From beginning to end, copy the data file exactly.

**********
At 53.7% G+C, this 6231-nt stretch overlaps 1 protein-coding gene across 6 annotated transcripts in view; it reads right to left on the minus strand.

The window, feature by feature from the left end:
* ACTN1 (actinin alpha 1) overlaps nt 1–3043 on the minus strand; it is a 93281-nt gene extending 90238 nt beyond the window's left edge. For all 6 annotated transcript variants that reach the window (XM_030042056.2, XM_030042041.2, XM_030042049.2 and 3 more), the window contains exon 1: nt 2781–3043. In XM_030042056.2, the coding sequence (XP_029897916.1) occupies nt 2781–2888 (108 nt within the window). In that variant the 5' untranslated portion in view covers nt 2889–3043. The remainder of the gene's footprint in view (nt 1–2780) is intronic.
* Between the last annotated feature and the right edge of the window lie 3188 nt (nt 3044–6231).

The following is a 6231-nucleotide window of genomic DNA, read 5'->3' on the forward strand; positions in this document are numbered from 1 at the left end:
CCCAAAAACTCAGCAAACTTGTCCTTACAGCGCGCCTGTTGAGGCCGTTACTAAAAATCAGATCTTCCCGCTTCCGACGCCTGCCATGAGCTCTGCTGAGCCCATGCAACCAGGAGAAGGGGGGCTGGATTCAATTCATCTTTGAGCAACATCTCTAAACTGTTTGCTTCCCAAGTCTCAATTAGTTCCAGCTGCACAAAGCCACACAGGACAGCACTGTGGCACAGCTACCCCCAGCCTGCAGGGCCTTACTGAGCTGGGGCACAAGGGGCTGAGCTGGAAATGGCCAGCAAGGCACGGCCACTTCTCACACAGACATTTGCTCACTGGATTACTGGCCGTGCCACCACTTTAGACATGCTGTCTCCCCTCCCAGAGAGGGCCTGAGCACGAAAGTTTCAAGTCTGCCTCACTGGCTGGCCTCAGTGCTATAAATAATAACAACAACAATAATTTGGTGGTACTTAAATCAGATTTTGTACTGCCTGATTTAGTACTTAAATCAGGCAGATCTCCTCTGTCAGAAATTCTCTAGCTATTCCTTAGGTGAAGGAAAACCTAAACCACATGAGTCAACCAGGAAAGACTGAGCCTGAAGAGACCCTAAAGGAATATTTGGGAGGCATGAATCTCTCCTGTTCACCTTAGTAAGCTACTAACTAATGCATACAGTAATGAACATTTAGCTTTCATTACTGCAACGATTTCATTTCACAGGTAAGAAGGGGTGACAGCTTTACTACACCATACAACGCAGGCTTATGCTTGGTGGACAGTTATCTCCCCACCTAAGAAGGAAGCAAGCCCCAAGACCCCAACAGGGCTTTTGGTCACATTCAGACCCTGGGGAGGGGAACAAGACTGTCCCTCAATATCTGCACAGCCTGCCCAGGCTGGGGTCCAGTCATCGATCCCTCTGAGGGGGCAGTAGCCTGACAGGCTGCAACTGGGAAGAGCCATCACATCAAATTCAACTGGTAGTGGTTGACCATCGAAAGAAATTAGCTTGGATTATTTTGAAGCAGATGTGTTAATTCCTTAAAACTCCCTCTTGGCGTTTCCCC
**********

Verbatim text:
At 53.7% G+C, this 6231-nt stretch overlaps 1 protein-coding gene across 6 annotated transcripts in view; it reads right to left on the minus strand.

The window, feature by feature from the left end:
* ACTN1 (actinin alpha 1) overlaps nt 1–3043 on the minus strand; it is a 93281-nt gene extending 90238 nt beyond the window's left edge. For all 6 annotated transcript variants that reach the window (XM_030042056.2, XM_030042041.2, XM_030042049.2 and 3 more), the window contains exon 1: nt 2781–3043. In XM_030042056.2, the coding sequence (XP_029897916.1) occupies nt 2781–2888 (108 nt within the window). In that variant the 5' untranslated portion in view covers nt 2889–3043. The remainder of the gene's footprint in view (nt 1–2780) is intronic.
* Between the last annotated feature and the right edge of the window lie 3188 nt (nt 3044–6231).

The following is a 6231-nucleotide window of genomic DNA, read 5'->3' on the forward strand; positions in this document are numbered from 1 at the left end:
CCCAAAAACTCAGCAAACTTGTCCTTACAGCGCGCCTGTTGAGGCCGTTACTAAAAATCAGATCTTCCCGCTTCCGACGCCTGCCATGAGCTCTGCTGAGCCCATGCAACCAGGAGAAGGGGGGCTGGATTCAATTCATCTTTGAGCAACATCTCTAAACTGTTTGCTTCCCAAGTCTCAATTAGTTCCAGCTGCACAAAGCCACACAGGACAGCACTGTGGCACAGCTACCCCCAGCCTGCAGGGCCTTACTGAGCTGGGGCACAAGGGGCTGAGCTGGAAATGGCCAGCAAGGCACGGCCACTTCTCACACAGACATTTGCTCACTGGATTACTGGCCGTGCCACCACTTTAGACATGCTGTCTCCCCTCCCAGAGAGGGCCTGAGCACGAAAGTTTCAAGTCTGCCTCACTGGCTGGCCTCAGTGCTATAAATAATAACAACAACAATAATTTGGTGGTACTTAAATCAGATTTTGTACTGCCTGATTTAGTACTTAAATCAGGCAGATCTCCTCTGTCAGAAATTCTCTAGCTATTCCTTAGGTGAAGGAAAACCTAAACCACATGAGTCAACCAGGAAAGACTGAGCCTGAAGAGACCCTAAAGGAATATTTGGGAGGCATGAATCTCTCCTGTTCACCTTAGTAAGCTACTAACTAATGCATACAGTAATGAACATTTAGCTTTCATTACTGCAACGATTTCATTTCACAGGTAAGAAGGGGTGACAGCTTTACTACACCATACAACGCAGGCTTATGCTTGGTGGACAGTTATCTCCCCACCTAAGAAGGAAGCAAGCCCCAAGACCCCAACAGGGCTTTTGGTCACATTCAGACCCTGGGGAGGGGAACAAGACTGTCCCTCAATATCTGCACAGCCTGCCCAGGCTGGGGTCCAGTCATCGATCCCTCTGAGGGGGCAGTAGCCTGACAGGCTGCAACTGGGAAGAGCCATCACATCAAATTCAACTGGTAGTGGTTGACCATCGAAAGAAATTAGCTTGGATTATTTTGAAGCAGATGTGTTAATTCCTTAAAACTCCCTCTTGGCGTTTCCCC